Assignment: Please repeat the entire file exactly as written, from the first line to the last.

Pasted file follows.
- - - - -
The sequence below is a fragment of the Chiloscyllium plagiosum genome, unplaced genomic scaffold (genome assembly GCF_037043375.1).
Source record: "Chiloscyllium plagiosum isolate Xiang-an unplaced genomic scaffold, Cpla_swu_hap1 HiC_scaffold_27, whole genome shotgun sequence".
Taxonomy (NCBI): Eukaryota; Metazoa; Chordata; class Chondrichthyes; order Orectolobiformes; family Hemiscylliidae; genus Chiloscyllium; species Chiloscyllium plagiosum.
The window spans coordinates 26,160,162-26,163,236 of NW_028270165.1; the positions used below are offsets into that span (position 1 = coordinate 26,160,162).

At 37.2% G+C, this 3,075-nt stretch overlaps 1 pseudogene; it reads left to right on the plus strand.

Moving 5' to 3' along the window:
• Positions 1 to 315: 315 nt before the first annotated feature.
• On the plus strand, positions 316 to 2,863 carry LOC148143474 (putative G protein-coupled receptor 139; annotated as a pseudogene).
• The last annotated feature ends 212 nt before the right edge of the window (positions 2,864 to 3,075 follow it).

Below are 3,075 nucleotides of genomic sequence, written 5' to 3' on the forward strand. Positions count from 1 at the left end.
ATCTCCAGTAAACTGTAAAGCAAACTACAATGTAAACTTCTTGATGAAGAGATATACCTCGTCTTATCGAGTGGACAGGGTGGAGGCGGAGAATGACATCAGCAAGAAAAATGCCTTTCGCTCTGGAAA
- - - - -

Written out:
The sequence below is a fragment of the Chiloscyllium plagiosum genome, unplaced genomic scaffold (genome assembly GCF_037043375.1).
Source record: "Chiloscyllium plagiosum isolate Xiang-an unplaced genomic scaffold, Cpla_swu_hap1 HiC_scaffold_27, whole genome shotgun sequence".
Taxonomy (NCBI): Eukaryota; Metazoa; Chordata; class Chondrichthyes; order Orectolobiformes; family Hemiscylliidae; genus Chiloscyllium; species Chiloscyllium plagiosum.
The window spans coordinates 26,160,162-26,163,236 of NW_028270165.1; the positions used below are offsets into that span (position 1 = coordinate 26,160,162).

At 37.2% G+C, this 3,075-nt stretch overlaps 1 pseudogene; it reads left to right on the plus strand.

Moving 5' to 3' along the window:
• Positions 1 to 315: 315 nt before the first annotated feature.
• On the plus strand, positions 316 to 2,863 carry LOC148143474 (putative G protein-coupled receptor 139; annotated as a pseudogene).
• The last annotated feature ends 212 nt before the right edge of the window (positions 2,864 to 3,075 follow it).

Below are 3,075 nucleotides of genomic sequence, written 5' to 3' on the forward strand. Positions count from 1 at the left end.
ATCTCCAGTAAACTGTAAAGCAAACTACAATGTAAACTTCTTGATGAAGAGATATACCTCGTCTTATCGAGTGGACAGGGTGGAGGCGGAGAATGACATCAGCAAGAAAAATGCCTTTCGCTCTGGAAA